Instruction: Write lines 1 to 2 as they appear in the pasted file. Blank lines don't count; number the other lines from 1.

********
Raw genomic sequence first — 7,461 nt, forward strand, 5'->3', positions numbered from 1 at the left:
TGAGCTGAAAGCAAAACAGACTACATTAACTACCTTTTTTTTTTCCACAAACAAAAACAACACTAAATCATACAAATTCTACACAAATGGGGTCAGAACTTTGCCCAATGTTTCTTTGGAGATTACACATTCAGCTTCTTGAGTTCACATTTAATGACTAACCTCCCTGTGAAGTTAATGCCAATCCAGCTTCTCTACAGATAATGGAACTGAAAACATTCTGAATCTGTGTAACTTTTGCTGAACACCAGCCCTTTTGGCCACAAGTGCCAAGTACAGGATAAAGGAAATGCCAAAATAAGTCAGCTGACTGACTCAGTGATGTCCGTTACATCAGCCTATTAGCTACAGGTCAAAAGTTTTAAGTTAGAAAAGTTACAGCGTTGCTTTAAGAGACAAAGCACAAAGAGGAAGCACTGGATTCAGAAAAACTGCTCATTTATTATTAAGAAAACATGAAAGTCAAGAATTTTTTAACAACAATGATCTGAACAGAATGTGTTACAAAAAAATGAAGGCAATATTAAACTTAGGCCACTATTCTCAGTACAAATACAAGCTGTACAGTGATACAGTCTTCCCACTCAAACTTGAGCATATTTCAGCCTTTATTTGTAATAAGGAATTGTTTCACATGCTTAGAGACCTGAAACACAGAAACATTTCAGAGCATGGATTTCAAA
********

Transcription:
Raw genomic sequence first — 7,461 nt, forward strand, 5'->3', positions numbered from 1 at the left:
TGAGCTGAAAGCAAAACAGACTACATTAACTACCTTTTTTTTTTCCACAAACAAAAACAACACTAAATCATACAAATTCTACACAAATGGGGTCAGAACTTTGCCCAATGTTTCTTTGGAGATTACACATTCAGCTTCTTGAGTTCACATTTAATGACTAACCTCCCTGTGAAGTTAATGCCAATCCAGCTTCTCTACAGATAATGGAACTGAAAACATTCTGAATCTGTGTAACTTTTGCTGAACACCAGCCCTTTTGGCCACAAGTGCCAAGTACAGGATAAAGGAAATGCCAAAATAAGTCAGCTGACTGACTCAGTGATGTCCGTTACATCAGCCTATTAGCTACAGGTCAAAAGTTTTAAGTTAGAAAAGTTACAGCGTTGCTTTAAGAGACAAAGCACAAAGAGGAAGCACTGGATTCAGAAAAACTGCTCATTTATTATTAAGAAAACATGAAAGTCAAGAATTTTTTAACAACAATGATCTGAACAGAATGTGTTACAAAAAAATGAAGGCAATATTAAACTTAGGCCACTATTCTCAGTACAAATACAAGCTGTACAGTGATACAGTCTTCCCACTCAAACTTGAGCATATTTCAGCCTTTATTTGTAATAAGGAATTGTTTCACATGCTTAGAGACCTGAAACACAGAAACATTTCAGAGCATGGATTTCAAA